Birthday sketching at Cheekwood

In the Japanese Garden at Cheekwood. 62 degrees, cloudy, around 3 pm. A Thursday, so almost no visitors.

The entrance gate.

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In progress –

This wasn’t enough. I wanted to sketch the stone lantern. There is a memorial bench nearby. Generally, in a Japanese Garden, a bench is placed to remind you to stop here. There is a view that you need to see.
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This is a Kasuga-style lantern. Stone lanterns, “ishidoro”, before use in the tea gardens, were used along the approaches to or within the grounds of temples and shrines.

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A scan of this, with a leaf of a Japanese maple taken from brunch at First Watch earlier. The same colors were in this garden. The scan has made this much darker.

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This is the main focus of the garden. There is a large covered area to view it from. The rails cut into the view.
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and to the left
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In progress –

There were very few people in the garden today.  It was a Thursday and very overcast.  However, this is perfect for taking photographs or sketching.  Another lady came by and sat in the covered area – also to sketch.  We acknowledged each other’s presence but stayed respectfully silent.  Even when my husband came to sit next to me, we whispered.  It is a sacred place.

To my eyes, there appeared to be a cherry tree in bloom to the far left.  That normally happens in April.  Magic.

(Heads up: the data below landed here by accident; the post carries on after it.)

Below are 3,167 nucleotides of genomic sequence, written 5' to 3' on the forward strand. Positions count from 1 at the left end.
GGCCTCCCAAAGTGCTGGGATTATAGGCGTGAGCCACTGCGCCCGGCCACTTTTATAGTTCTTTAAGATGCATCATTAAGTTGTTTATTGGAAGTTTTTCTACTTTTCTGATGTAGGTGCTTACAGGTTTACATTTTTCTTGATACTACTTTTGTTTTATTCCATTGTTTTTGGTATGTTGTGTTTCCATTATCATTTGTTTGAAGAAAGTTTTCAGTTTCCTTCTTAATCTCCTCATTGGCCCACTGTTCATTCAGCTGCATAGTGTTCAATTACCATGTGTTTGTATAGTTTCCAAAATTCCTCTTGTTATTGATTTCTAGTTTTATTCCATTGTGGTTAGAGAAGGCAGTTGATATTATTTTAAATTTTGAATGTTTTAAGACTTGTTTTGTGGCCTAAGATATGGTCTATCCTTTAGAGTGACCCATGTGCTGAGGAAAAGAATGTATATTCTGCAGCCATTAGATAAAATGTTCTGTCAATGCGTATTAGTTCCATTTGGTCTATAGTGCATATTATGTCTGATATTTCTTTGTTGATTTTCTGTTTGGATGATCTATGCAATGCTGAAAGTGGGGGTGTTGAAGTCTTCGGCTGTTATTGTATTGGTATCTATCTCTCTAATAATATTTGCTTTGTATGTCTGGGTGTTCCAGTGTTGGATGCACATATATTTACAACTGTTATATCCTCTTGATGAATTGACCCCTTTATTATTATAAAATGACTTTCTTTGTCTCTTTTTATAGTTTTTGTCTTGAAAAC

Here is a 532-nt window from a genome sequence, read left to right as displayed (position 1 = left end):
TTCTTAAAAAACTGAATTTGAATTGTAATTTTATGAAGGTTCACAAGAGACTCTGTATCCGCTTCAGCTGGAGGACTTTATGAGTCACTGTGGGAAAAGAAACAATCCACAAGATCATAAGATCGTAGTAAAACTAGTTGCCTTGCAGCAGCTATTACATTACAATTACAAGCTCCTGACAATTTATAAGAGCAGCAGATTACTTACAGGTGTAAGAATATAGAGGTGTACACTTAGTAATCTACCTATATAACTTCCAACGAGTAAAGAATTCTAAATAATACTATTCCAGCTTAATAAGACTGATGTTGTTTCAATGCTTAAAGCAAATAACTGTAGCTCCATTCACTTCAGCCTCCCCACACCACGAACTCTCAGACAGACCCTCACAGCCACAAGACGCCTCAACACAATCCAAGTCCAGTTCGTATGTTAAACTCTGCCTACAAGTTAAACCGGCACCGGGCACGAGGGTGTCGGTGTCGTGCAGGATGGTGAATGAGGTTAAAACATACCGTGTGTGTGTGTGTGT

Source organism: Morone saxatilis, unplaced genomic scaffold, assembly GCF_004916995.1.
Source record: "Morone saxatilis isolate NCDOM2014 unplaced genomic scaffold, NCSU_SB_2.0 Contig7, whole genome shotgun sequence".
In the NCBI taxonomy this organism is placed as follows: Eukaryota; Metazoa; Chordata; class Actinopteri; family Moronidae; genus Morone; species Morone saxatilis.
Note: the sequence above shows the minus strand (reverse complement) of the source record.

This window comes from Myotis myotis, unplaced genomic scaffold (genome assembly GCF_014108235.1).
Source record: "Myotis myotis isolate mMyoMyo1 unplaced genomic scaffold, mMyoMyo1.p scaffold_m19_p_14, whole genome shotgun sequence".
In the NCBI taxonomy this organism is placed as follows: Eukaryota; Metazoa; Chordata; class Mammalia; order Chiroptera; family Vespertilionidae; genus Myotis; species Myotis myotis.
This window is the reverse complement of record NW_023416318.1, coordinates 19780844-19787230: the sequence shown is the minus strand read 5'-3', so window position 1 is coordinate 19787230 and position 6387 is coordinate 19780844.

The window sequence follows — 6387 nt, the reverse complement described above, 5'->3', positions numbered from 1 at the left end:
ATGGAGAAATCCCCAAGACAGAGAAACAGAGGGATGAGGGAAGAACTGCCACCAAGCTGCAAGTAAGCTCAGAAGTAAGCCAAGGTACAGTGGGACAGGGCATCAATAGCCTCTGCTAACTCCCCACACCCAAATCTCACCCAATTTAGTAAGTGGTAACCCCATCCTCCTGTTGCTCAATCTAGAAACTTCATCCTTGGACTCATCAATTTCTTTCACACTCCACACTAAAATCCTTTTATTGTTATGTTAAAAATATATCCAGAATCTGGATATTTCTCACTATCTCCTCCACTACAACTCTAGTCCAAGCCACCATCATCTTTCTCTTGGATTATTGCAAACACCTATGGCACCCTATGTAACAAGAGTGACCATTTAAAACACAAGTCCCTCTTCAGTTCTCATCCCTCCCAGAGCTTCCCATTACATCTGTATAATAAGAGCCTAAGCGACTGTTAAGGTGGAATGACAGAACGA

A scan of this –

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I may add more color to this later, using the photos I’ve taken for reference.

Because the garden was so “busy” with color and plantings, I decided to sketch it quickly with just dark grey.  I like how it looks like Japanese calligraphy – that words are pictures, and pictures are words.

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The bottom of the sketch is a quick view inside the tatami room at the Japanese restaurant where we went for supper. Normally for a large group – you can get it if there is just a couple of you if you ask and nobody else has reserved it.

Here are quick sketches of our food and a corner of the room with one of the legless chairs. These are dry – no water added.

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The colors are better in real life – but so is everything, after all.

 

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Tuesday at the cemetery

11/14/17 Tuesday morning before work.  9:45 to 10:40 am.  50 degrees, sunny.  Calvary Cemetery.  More leaves on the ground than on the trees.

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Pictures taken on site –

The mausoleum is at the center of the first picture and sketch.  I walked to it and sketched it as well.  Basic colors and shapes done on site, more color added at home from the reference pictures.

The Hope rock

I have been a member of 615 Rocks for a few months, but have realized that I’m not very good at painting rocks.  There is so little space on the rocks, and I’m not sure how to work with the uneven surface.  I have a lot of different crafts I do so I’m unwilling to master another one.  I’m becoming too scattered.  I need to focus on one thing.

But I had this little pile of rocks I needed to do something with.  So I spray painted them copper and wrote inspiring words on them.

I took these three rocks on my wanders on Friday, 11/17/17

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I left the “Hope” one at the CVS in Hermitage.